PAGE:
Every time, she answered that she was afraid of Richards, who she said had verbally and physically abused her in the past.
Lewis asked why she didn't go to the police to get protection from Richards if she was so afraid. "I didn't know they could do that," she said.
Laurel Wahl, a family case manager with the Department of Child Services, said Carder and Richards had been under investigation twice before. The first case, Wahl said, was for alleged drug use in early 2010. Wahl said Carder tested positive for methamphetamine and marijuana.
The second investigation was in the fall of 2010 for bruises that appeared on Karl's arm, Wahl said. Carder said that bruise appeared when Richards had a seizure while picking up Karl, causing his grip to tighten.
Doctors told Wahl this was a plausible way for the injury to occur, leading to the report being unsubstantiated.
Frazier acknowledged that Carder had a history of criminal activity, but since most were misdemeanors, it did not weigh much in the sentencing. Lewis said Carder had nine offenses in a two-year period. The most recent is a battery charge against another inmate at the Switzerland County Jail, where she has been lodged since her arrest.
Tracy Spencer, a member of the Prescription Drug Diversion Unit with the state police, said Carder and four other people were arrested in 2009 after an investigation revealed they stole prescription pads from King's Daughters' Hospital and obtained controlled substances. Their scam spanned 15 counties in two states and they obtained drugs with a street value of $46,570, Spencer said.
The night of the incident, Carder said, Richards had had six to eight Oxycontin pills throughout the day. She testified that she took some Oxycontin - she didn't remember exactly how many, but said it was fewer than six - one Percocet pill and two tablets of Xanax, and that she also drank some methadone. She attributed this drug use to the reason she had difficulty remembering the night of the incident.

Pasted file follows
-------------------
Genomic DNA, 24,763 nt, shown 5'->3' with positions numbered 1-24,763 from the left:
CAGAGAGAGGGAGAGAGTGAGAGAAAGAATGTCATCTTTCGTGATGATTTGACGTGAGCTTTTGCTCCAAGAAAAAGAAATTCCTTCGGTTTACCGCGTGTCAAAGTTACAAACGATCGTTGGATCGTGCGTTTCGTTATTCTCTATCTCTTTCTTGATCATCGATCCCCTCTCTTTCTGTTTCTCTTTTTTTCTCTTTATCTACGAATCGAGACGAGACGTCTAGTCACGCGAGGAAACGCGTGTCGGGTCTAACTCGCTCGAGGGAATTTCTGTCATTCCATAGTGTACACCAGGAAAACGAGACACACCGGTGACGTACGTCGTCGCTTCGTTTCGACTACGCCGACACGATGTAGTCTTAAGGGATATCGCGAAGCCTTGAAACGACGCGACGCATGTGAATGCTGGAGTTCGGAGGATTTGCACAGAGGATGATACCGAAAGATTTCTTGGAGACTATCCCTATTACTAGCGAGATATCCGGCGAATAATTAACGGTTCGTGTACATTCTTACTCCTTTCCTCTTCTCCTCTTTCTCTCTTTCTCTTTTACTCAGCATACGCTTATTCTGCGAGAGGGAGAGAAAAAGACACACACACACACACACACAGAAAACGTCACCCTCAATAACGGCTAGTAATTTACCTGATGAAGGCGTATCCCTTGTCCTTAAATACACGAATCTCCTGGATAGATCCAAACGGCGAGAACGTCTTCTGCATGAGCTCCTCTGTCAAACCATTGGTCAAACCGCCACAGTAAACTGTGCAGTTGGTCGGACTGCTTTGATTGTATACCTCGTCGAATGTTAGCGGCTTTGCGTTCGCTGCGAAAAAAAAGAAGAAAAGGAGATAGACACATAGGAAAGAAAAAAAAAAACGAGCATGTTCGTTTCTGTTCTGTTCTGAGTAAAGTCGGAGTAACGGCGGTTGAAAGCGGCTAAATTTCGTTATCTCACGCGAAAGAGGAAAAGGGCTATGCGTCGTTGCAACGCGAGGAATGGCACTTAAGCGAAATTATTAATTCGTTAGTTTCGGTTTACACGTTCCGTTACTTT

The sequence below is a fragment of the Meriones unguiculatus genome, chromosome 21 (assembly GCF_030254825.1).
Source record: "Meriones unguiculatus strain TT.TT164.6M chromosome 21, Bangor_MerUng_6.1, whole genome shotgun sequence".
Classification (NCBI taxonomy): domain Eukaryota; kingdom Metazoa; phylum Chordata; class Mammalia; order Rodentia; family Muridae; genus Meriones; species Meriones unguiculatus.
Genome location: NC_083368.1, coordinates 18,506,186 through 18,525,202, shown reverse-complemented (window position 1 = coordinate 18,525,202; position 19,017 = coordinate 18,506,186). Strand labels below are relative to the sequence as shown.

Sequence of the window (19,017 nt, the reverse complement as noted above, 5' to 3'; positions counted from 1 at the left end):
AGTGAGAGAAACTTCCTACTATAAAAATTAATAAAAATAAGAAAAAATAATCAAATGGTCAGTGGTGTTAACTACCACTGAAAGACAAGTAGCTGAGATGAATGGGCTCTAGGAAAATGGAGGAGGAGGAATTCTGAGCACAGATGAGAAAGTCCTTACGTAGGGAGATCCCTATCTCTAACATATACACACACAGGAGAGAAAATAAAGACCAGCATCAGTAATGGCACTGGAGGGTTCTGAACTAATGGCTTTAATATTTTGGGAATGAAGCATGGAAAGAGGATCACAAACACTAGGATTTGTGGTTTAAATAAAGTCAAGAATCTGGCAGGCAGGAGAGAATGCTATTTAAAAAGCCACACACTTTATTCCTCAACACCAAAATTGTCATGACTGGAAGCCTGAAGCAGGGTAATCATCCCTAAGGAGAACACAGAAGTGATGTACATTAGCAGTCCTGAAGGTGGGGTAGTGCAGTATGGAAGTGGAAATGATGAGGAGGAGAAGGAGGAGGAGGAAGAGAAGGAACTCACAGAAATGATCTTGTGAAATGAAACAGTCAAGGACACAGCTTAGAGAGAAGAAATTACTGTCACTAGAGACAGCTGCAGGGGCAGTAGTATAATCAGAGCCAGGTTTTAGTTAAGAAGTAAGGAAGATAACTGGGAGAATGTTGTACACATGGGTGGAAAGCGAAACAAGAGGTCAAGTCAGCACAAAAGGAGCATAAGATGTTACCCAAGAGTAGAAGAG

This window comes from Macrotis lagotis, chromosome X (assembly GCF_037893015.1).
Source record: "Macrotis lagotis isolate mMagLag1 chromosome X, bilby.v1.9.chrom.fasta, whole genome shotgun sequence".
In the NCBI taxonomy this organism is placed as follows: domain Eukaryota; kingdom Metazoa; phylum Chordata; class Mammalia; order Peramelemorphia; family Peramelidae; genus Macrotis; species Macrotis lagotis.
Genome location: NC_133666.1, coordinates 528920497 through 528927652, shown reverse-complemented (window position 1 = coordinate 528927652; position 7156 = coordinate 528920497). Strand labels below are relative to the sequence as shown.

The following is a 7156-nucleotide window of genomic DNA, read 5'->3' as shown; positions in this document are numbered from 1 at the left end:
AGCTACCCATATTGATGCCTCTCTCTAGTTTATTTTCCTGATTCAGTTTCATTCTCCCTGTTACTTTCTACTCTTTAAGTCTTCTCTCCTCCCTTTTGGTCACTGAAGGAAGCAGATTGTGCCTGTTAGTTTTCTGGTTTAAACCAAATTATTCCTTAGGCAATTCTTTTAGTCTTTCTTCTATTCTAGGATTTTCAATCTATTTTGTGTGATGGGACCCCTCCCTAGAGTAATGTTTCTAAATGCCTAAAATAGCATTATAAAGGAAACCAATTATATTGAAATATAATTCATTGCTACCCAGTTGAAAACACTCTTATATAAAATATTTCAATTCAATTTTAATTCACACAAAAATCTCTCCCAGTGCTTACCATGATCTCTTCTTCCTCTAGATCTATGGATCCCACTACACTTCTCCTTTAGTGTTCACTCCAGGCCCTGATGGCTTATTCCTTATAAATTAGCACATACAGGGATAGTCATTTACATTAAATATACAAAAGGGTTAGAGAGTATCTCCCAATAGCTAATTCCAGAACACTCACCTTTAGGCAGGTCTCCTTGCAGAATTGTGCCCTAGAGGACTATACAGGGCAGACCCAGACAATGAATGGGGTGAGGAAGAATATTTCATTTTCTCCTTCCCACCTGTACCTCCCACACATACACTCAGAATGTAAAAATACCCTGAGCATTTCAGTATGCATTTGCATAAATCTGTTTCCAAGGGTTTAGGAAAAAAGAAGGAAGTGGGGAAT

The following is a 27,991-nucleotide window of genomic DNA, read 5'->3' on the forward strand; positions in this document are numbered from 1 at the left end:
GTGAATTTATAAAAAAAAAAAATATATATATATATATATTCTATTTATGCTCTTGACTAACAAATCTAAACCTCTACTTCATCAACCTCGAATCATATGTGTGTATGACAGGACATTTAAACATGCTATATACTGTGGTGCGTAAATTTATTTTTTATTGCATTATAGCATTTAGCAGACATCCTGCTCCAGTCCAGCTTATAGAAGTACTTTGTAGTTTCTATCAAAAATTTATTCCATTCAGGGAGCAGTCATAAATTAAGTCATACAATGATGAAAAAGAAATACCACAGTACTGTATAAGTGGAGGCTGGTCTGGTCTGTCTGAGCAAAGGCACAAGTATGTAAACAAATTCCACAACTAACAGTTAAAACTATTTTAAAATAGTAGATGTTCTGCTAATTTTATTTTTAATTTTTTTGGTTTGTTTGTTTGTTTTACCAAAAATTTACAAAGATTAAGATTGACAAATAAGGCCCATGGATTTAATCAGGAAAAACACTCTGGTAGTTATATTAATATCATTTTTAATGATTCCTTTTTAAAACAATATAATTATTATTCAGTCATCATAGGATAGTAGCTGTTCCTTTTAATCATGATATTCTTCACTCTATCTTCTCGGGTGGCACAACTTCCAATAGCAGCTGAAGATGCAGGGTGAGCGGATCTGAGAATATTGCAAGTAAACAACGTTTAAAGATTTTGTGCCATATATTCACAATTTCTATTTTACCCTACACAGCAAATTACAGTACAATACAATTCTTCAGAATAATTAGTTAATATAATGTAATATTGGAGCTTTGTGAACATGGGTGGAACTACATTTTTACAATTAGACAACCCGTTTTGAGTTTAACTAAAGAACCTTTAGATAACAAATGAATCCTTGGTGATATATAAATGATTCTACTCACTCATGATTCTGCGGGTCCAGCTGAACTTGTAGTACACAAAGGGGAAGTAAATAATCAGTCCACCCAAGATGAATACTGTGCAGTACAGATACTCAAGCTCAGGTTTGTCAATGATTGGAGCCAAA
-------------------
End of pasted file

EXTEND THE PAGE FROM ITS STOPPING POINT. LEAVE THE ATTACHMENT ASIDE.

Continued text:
This was not an isolated incident of drug use. Carder testified she had been using prescription pills and marijuana since she was 14. She said she used drugs occasionally at first, "but after a while, I needed them." She said she became addicted to pills at 16 and started a 10-month stint using methamphetamine.
Carder became pregnant during her senior year in high school. She said that was why she dropped out of school, but also why she stopped using drugs.
She made it through her pregnancy without using drugs, but started taking pills shortly after the pregnancy ended. Carder said Karl was delivered in an emergency C-section because of his declining heartbeat. As a result of the surgery, she was started on a painkiller regimen.
Carder has been drug-free since being incarcerated, and she said she is feeling better. She said she wanted to undergo substance abuse treatment while incarcerated. Frazier agreed, and added substance abuse treatment to her sentence.
Lewis had witnesses testify about Carder's character to attempt to increase her sentence. Karl A. Andersen, the victim's paternal grandfather, read a prepared statement for the court about what these events have done to his family.
"When my wife told me what happened to him, I couldn't stop crying," he said.
Andersen said his grandson had nightmares every night after the incident, but those have been reduced to just once a week. Karl also has been going through therapy as a result.
"Jessica Carder does not care one bit about her son. She only cares about herself," his letter continued.
Bonnie Andersen, the victim's paternal grandmother, said Carder used to sneak out of the house while they all lived together. She said Carder used to hit Karl frequently and used to yell at him. Carder said she never hit her son and said it was not true they had altercations.
PHOTOS: HEADED TO SENTENCING
I think that Ms. Carder should never be able to regain custody of Karl and she should never, ever be allowed to see her child again.
I cannot imagine the pain that this child felt while his teeth were being pulled out. It had to be extremely painful for the child.
I hope that Mr. Richards gets 25-years or more for the abuse of this child. He was the boyfriend and he had no right to ever lay a hand on that child. It was not his child and he had no right at all to lay a hand on him.
This comment has been hidden due to low approval.
8/24/2011 9:41:00 PM
Report this comment
Wow, I can't believe this ... I saw that AP picked this up -- good job, Courier!
This comment has been hidden due to low approval.
8/24/2011 6:14:00 AM
Report this comment
Please fill out the form below to submit a comment.
Message is a required field.
Captcha entry is not valid, please try again.
A comment must be approved by our staff before it will displayed on the website.
Search only accepts letters and numbers.
© 2016 The Madison Courier 310 Courier Square, Madison, IN 47250 (812) 265-3641 (800) 333-2885
All rights reserved. This material may not be published, broadcast, rewritten or redistributed.
Software © 1998-2016 1up! Software, All Rights Reserved